• 10. Graduate Report: 2012-2013 5.7. Interviewing Interview can also be described by other synonyms such as audience, conference, consultation, dialogue, meeting, talk, examine, interrogate, question etc. Interviewing is a process for gathering information which is a fundamental part of audit work. Various types of interview are a) Initial contact: This sets entire tone and tenor of the audit programme. The auditee perceives the audit as a positive and constructive tool or avoidable inconvenience. The terms of reference for the audit are discussed and a clear mutual understanding is established. b) Fact finding: This is backbone of the audit work and a fine balance is required to be maintained between getting the facts and disturbing the auditee’s work to avoid conflict. Negotiation skills, tact, and diplomatic approach are to be adopted. c) General survey: A general assessment of the overall domain environment to understand work culture and to define high areas of risk that may require interaction with senior officials. An effort shall be made to sell the audit as a service. d) Wrap up meeting: This wrap up meeting involves explaining the audit findings to the senior officials in order to avoid surprises to them in the final audit report. It is a special negotiation process wherein the auditor is able to retain main audit paras but tones down certain other paras wherein the senior officers are able to bring in new perspective to initial audit findings. Personality factors may create sometimes a barrier to the effectiveness of audit closure process and finalization of report. e) Staff appraisal: This appraisal process is intended to appreciate staff attitudes, skills, and motivational needs. f) Fraud: Statutory implications shall be borne in mind as interviews in connection with investigations are covered under various Acts, such as Criminal Procedure Code, Evidence Act, Anti-Corruption Act and disclosure requirements stipulated in Rights to Information Act.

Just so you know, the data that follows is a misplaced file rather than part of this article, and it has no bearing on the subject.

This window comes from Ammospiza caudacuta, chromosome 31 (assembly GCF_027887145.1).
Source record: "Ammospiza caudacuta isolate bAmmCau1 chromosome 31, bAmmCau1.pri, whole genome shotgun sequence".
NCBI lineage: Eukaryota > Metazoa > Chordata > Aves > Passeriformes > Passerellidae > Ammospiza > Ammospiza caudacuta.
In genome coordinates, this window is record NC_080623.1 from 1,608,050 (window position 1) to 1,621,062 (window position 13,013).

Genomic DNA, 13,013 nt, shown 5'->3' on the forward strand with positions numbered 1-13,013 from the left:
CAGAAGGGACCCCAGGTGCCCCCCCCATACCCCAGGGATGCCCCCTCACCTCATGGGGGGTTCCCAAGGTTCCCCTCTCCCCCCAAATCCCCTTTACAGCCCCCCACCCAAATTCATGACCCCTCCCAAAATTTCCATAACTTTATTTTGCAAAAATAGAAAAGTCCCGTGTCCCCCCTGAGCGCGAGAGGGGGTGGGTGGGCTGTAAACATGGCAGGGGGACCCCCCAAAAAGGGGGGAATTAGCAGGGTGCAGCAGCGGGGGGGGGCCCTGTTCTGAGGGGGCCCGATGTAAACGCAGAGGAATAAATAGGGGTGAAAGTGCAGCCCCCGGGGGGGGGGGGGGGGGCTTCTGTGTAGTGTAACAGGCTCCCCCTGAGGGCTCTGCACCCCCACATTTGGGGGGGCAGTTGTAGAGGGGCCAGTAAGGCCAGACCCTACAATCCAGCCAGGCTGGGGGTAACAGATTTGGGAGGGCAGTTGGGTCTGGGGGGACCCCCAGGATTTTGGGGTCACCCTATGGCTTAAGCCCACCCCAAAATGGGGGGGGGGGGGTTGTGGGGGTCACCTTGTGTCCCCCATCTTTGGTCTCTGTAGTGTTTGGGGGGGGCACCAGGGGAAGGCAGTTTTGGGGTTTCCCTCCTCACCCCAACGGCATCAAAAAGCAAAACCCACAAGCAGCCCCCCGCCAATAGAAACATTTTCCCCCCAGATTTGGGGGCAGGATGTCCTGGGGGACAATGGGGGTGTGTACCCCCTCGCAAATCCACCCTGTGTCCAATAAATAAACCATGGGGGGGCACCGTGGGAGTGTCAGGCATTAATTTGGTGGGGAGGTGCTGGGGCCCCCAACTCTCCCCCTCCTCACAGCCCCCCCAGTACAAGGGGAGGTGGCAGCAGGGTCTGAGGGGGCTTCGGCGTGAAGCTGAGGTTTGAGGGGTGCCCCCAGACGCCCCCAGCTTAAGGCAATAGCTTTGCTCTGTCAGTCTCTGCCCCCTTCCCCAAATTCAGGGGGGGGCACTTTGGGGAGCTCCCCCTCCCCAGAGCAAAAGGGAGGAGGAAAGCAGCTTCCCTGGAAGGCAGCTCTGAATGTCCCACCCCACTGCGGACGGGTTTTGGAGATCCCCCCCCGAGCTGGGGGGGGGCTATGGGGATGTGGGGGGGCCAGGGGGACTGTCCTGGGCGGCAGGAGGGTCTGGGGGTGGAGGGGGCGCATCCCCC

• 11. Graduate Report: 2012-2013 6. Summary Transparency and accountability in government is essential to show that public functions are being carried out efficiently, ethically, and equitably. Financial audits play a vital role in helping to preserve the integrity of public finance and maintain citizens’ confidence in their elected leaders. The audits of the accounts of ULBs have generally been unsatisfactory to a large extent and it is an acknowledged fact that these audits have virtually ceased to have practical effect in ensuring the integrity of ULBs. Government, auditors and inspectors need appropriate information to monitor progress and assess performance. For better value for money, better financial management and improved financial reporting, there is an urgent need to deliver high-quality, risk-based audit in synchronization with the trends in urban sector reforms. This includes the use of resources assessment with a specific judgment on how well ULBs achieve value for money. Promote world-class financial management and reporting by local authorities and provide practical guidance to assist them in achieving those high standards. References 1. “Andhra Pradesh Municipal Audit Manual (February 2008), Department of Municipal Administration and Urban Development, Government of Andhra Pradesh. 2. “Audit Manual for Metropolitan, Municipal and District Assemblies”, issued by The Internal Audit Agency/Ministry o f Local Government and Rural Development. 3. “National Municipal Accounts Manual” (November 2004,) issued by Government of India Ministry of Urban Development.